Huawei commits to blazing fast Oreo update for Mate 9, also aiming for frequent security patches

Huawei is all grown up and ready to take on the mobile industry’s heavyweights in sales volume, but also profitability and mainstream appeal when it comes to the company’s latest flagship models.

Another key area China’s greatest smartphone-making export promises to substantially improve is software support. Right now, we’re far from impressed with the OEM’s major OS update pace, although the very early start of the Mate 9’s Oreo public beta program felt like an encouraging sign of a big strategy change.

As expected, the Mate 10 and Mate 10 Pro will run Android 8.0 out the box, despite a long list of proprietary EMUI 8.0 enhancements and tweaks. Believe it or not, last year’s Huawei Mate 9 is ambitiously slated for its own jump to OS build O within weeks of the Mate 10 duo’s commercial debut, alongside the more exclusive Mate 9 Pro.

The OTA release timing is not very specific, as the “regular” Mate 10 should go on sale sometime in late October, followed by the Mate 10 Pro in mid-November, and official Oreo upgrades for the Mate 9 and 9 Pro by the end of the year. Possibly, as soon as late November, i.e. “around four weeks after the Mate 10 begins shipping.”

The Huawei P10 and P10 Plus shouldn’t be too far behind, scoring their own Android 8.0 + EMUI 8.0 promotions “in the near future”, which hopefully means early 2018.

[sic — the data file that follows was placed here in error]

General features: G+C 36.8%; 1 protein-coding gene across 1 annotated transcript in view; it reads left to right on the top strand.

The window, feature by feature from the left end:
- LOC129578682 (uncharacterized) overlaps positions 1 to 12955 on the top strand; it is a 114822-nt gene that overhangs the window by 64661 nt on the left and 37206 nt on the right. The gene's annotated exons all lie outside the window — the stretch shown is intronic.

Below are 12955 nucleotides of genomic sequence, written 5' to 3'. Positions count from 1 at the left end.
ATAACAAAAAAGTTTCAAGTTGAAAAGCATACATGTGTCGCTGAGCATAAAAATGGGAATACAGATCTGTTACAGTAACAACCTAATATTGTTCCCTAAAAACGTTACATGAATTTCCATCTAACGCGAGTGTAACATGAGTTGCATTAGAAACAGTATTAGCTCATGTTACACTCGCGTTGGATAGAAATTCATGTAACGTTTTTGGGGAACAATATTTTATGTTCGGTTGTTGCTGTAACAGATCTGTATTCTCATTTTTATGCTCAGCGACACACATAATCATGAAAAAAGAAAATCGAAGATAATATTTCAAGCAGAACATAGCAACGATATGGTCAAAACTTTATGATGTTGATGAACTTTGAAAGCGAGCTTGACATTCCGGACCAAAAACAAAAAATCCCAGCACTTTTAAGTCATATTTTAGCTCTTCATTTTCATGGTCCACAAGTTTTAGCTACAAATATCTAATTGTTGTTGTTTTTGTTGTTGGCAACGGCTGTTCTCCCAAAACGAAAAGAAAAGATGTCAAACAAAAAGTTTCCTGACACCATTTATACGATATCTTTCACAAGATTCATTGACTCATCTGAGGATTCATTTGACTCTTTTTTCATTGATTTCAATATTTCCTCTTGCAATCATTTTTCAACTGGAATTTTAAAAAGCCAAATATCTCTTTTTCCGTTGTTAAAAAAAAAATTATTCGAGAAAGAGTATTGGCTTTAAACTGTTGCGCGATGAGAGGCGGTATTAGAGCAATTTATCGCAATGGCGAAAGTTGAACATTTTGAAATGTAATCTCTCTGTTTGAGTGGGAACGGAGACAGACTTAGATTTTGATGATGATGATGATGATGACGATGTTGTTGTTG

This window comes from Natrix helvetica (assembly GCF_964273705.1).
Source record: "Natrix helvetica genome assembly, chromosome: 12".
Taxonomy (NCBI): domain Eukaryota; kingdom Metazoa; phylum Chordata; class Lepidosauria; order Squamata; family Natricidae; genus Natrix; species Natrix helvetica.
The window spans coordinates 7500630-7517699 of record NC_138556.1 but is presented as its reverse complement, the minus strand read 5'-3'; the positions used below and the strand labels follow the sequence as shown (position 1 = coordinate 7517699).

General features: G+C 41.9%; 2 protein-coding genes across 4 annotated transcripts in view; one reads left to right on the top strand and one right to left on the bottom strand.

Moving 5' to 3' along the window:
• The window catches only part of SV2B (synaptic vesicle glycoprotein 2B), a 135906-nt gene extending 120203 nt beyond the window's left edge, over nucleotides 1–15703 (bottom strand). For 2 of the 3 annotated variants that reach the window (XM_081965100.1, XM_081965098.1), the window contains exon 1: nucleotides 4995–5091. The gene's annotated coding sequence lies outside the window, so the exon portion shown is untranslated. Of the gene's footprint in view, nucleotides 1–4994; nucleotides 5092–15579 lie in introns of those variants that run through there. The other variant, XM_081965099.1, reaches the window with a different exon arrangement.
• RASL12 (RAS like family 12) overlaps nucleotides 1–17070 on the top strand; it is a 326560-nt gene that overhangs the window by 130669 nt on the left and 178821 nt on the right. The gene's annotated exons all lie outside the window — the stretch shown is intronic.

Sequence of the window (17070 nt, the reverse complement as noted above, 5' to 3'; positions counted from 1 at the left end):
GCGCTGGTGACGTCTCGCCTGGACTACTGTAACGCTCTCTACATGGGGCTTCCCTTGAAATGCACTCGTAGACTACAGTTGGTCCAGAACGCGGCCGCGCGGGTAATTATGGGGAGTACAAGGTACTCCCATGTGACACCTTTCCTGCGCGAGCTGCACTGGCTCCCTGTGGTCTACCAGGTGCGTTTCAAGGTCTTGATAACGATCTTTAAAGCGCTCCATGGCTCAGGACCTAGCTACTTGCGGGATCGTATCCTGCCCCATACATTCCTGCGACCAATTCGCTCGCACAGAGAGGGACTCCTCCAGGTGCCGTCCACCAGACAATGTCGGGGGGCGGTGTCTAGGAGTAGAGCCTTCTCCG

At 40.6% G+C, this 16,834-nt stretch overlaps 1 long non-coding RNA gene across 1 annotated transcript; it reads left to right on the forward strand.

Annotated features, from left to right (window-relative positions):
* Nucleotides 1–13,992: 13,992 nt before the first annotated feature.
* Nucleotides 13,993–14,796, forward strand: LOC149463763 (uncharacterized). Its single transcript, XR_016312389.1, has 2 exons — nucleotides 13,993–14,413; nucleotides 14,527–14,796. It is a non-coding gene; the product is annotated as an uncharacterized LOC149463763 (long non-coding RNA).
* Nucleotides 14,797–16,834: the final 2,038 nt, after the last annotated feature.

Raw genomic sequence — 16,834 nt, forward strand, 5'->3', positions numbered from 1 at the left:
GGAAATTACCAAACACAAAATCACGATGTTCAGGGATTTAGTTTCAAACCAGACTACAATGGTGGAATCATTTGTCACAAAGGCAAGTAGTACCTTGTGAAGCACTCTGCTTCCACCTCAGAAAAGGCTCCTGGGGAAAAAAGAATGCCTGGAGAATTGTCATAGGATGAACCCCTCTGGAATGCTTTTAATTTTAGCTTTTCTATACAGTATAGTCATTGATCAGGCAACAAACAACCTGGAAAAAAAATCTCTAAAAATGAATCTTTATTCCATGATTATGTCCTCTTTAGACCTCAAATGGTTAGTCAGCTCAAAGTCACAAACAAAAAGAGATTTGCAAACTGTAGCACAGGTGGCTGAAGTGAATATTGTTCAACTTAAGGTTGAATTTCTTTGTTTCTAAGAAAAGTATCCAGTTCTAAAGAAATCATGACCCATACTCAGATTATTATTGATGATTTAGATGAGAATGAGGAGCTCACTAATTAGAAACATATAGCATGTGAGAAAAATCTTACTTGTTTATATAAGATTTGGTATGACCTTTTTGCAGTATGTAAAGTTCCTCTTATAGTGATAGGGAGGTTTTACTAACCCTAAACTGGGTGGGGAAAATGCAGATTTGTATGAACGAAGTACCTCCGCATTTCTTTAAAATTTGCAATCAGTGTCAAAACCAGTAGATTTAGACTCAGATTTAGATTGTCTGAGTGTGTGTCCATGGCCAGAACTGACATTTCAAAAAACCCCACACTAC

Furthermore, the world’s third largest smartphone vendor wants to prove it has reached an international maturity point with monthly security patches as well. That’s Huawei’s intention, mind you, rather than a solemn vow, and it only concerns high-end devices like the Mate 10, Mate 9 and P10.

Mid-rangers will have to settle for essential security updates every two months (at best), while entry-level phones could be safeguarded on a quarterly basis, which still sounds like an improvement over the current situation.

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About The Author
Adrian Diaconescu
Adrian has had an insatiable passion for writing since he was in school and found himself writing philosophical essays about the meaning of life and the differences between light and dark beer. Later, he realized this was pretty much his only marketable skill, so he first created a personal blog (in Romanian) and then discovered his true calling, which is writing about all things tech (in English).